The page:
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Salix pulchra - Cham.

Common Name Tealeaf Willow
Family Salicaceae
USDA hardiness Coming soon
Known Hazards None known
Habitats Stream banks, lake sides, open woods etc in north-western N. America[60].
Range N. Europe. N. Asia. Northern N. America.
Edibility Rating  
Other Uses  
Weed Potential No
Medicinal Rating  
Care
Fully Hardy Moist Soil Wet Soil Full sun
Salix pulchra Tealeaf Willow


Salix pulchra Tealeaf Willow

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Summary


Physical Characteristics

 icon of manicon of shrub
Salix pulchra is a deciduous Shrub growing to 1 m (3ft 3in) by 1 m (3ft 3in).
It is hardy to zone (UK) 2 and is not frost tender. The species is dioecious (individual flowers are either male or female, but only one sex is to be found on any one plant so both male and female plants must be grown if seed is required). and are pollinated by Bees.The plant is not self-fertile.
Suitable for: light (sandy), medium (loamy) and heavy (clay) soils and can grow in heavy clay soil. Suitable pH: acid and neutral soils. It cannot grow in the shade. It prefers moist or wet soil.

Synonyms

S. planifolia pulchra. (Cham.)Argus.

Habitats

Woodland Garden Sunny Edge; Dappled Shade;

Edible Uses

Edible Parts: Flowers;  Inner bark;  Leaves.
Edible Uses: Tea.

Inner bark - raw or cooked[172, 177]. It can be dried, ground into a powder and then used as a thickener in soups or can be added to cereal flour for use in making bread etc. A very bitter flavour, it is a famine food that is only used when all else fails[172]. Young shoots and leaves - raw or cooked[257]. They are not very palatable[172]. The leaves and shoots can be eaten with oil to make them more palatable[257]. A good source of vitamin C, they are one of the first new leaves to be produced in the spring[257]. The leaves can be added to soups or eaten in mixed salads[257]. Catkins[177]. No more details are given. The dried leaves have been used to make a tea[257].

Medicinal Uses



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Anaesthetic;  Anodyne;  Febrifuge;  Mouthwash.

An infusion of the leaves and bark has been used as an anaesthetic[257].The bark and the leaves have been chewed to numb the mouth and throat[257]. They have also been chewed as a treatment for mouth sores and are said to make the mouth smell good[257]. The cottony seed floss has been used to dry moist eyes[257]. The fresh bark of all members of this genus contains salicin[226], which probably decomposes into salicylic acid (closely related to aspirin) in the human body[213]. This is used as an anodyne and febrifuge[226].

Other Uses

None known

Cultivation details

Succeeds in most soils, including wet, ill-drained or intermittently flooded soils[1, 11], but prefers a damp, heavy soil in a sunny position[200]. Rarely thrives on chalk[200]. Considered to be part of S. phylicifolia by some botanists[60]. Hybridizes freely with other members of this genus[200]. Although the flowers are produced in catkins early in the year, they are pollinated by bees and other insects rather than by the wind[11]. Plants in this genus are notably susceptible to honey fungus[200]. Dioecious. Male and female plants must be grown if seed is required.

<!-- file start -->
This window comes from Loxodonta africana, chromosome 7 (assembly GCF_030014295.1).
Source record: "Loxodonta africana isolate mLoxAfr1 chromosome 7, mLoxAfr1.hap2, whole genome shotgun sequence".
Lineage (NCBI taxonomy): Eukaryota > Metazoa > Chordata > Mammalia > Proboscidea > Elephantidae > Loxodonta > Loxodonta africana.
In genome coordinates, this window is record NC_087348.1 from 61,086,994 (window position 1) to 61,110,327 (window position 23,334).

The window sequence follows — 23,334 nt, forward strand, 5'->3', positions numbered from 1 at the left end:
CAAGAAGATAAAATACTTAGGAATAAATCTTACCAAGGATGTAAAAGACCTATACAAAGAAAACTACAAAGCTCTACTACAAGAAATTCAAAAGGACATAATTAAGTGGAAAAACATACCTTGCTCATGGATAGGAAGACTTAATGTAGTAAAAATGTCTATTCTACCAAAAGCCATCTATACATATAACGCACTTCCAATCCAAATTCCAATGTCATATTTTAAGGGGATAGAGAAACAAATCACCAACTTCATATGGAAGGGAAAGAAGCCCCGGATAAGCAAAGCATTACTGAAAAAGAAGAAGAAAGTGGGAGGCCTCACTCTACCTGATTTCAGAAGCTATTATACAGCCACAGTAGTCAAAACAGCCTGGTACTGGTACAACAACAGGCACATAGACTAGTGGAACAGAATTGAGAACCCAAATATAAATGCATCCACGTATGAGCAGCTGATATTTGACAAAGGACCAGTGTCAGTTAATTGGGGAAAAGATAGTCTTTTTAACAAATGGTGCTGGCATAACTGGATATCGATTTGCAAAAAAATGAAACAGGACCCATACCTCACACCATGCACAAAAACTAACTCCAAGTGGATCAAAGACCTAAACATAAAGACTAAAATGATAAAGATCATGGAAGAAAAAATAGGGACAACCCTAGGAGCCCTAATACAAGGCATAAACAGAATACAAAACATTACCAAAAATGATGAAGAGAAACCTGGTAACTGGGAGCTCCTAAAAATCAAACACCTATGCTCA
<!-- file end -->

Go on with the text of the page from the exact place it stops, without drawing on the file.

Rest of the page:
Propagation

Seed - must be surface sown as soon as it is ripe in late spring. It has a very short viability, perhaps as little as a few days. Cuttings of mature wood of the current year's growth, November to February in a sheltered outdoor bed or planted straight into their permanent position and given a good weed-suppressing mulch. Very easy. Plant into their permanent positions in the autumn. Cuttings of half-ripe wood, June to August in a frame. Very easy.

Other Names

If available other names are mentioned here

Found In

Countries where the plant has been found are listed here if the information is available

Weed Potential

Right plant wrong place. We are currently updating this section. Please note that a plant may be invasive in one area but may not in your area so it’s worth checking.

Conservation Status

IUCN Red List of Threatened Plants Status :

Related Plants
Latin NameCommon NameEdibility RatingMedicinal Rating
Salix acutifoliaSharp-Leaf Willow12
Salix aegyptiaca 12
Salix alaxensisFeltleaf Wiillow12
Salix albaWhite Willow13
Salix alba caeruleaCricket Bat Willow13
Salix alba vitellinaGolden Willow13
Salix 'Americana' 02
Salix amygdaloidesPeach Leaved Willow02
Salix appendiculata 12
Salix arenaria 12
Salix atrocinereaRusty Sallow, large gray willow03
Salix auritaEared Sallow02
Salix babylonicaWeeping Willow, Babylon Weeping Willow13
Salix bakko 12
Salix bebbianaBeak Willow, Bebb Willow02
Salix 'Bowles hybrid' 12
Salix brachycarpashortfruit willow12
Salix capreaGoat Willow, Kilmarnock Willow, Pink Pussy Willow, Pussy Willow12
Salix chaenomeloidesJapanese Pussy Willow12
Salix cinereaGrey Willow, Large gray willow03
Salix commutataundergreen willow12
Salix daphnoidesViolet Willow, Daphne willow12
Salix decipiens 12
Salix eriocephalaMissouri Willow, Missouri River willow02
Salix exiguaCoyote Willow, Narrowleaf willow12
Salix fluviatilisRiver Willow02
Salix 'Forbiana' 12
Salix fragilisCrack Willow13
Salix gilgianaWillow12
Salix gooddingiiGoodding's Willow12
123

 

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Author

Cham.

Botanical References

1160200

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Subject : Salix pulchra  
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